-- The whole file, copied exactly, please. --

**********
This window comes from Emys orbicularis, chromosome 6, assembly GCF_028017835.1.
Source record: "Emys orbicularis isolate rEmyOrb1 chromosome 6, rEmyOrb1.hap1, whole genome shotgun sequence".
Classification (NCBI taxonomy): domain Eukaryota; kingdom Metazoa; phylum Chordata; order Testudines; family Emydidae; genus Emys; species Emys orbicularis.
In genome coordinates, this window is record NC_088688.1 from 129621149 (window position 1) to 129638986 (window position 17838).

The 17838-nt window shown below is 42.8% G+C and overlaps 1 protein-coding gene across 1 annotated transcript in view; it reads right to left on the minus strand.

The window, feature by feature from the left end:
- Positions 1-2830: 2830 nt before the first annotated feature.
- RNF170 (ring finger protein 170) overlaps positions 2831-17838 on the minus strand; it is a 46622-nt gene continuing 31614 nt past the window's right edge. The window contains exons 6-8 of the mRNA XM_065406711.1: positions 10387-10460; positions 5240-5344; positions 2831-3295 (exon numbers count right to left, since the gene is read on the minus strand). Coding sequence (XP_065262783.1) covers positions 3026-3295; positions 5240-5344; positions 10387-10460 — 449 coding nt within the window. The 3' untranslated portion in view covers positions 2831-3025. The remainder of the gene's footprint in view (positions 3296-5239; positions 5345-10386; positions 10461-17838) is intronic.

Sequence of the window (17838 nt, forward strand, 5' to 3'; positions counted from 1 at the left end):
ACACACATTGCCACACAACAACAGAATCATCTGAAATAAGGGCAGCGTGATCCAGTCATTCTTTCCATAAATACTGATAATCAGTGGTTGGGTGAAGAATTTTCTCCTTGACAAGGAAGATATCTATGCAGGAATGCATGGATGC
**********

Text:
This window comes from Emys orbicularis, chromosome 6, assembly GCF_028017835.1.
Source record: "Emys orbicularis isolate rEmyOrb1 chromosome 6, rEmyOrb1.hap1, whole genome shotgun sequence".
Classification (NCBI taxonomy): domain Eukaryota; kingdom Metazoa; phylum Chordata; order Testudines; family Emydidae; genus Emys; species Emys orbicularis.
In genome coordinates, this window is record NC_088688.1 from 129621149 (window position 1) to 129638986 (window position 17838).

The 17838-nt window shown below is 42.8% G+C and overlaps 1 protein-coding gene across 1 annotated transcript in view; it reads right to left on the minus strand.

The window, feature by feature from the left end:
- Positions 1-2830: 2830 nt before the first annotated feature.
- RNF170 (ring finger protein 170) overlaps positions 2831-17838 on the minus strand; it is a 46622-nt gene continuing 31614 nt past the window's right edge. The window contains exons 6-8 of the mRNA XM_065406711.1: positions 10387-10460; positions 5240-5344; positions 2831-3295 (exon numbers count right to left, since the gene is read on the minus strand). Coding sequence (XP_065262783.1) covers positions 3026-3295; positions 5240-5344; positions 10387-10460 — 449 coding nt within the window. The 3' untranslated portion in view covers positions 2831-3025. The remainder of the gene's footprint in view (positions 3296-5239; positions 5345-10386; positions 10461-17838) is intronic.

Sequence of the window (17838 nt, forward strand, 5' to 3'; positions counted from 1 at the left end):
ACACACATTGCCACACAACAACAGAATCATCTGAAATAAGGGCAGCGTGATCCAGTCATTCTTTCCATAAATACTGATAATCAGTGGTTGGGTGAAGAATTTTCTCCTTGACAAGGAAGATATCTATGCAGGAATGCATGGATGC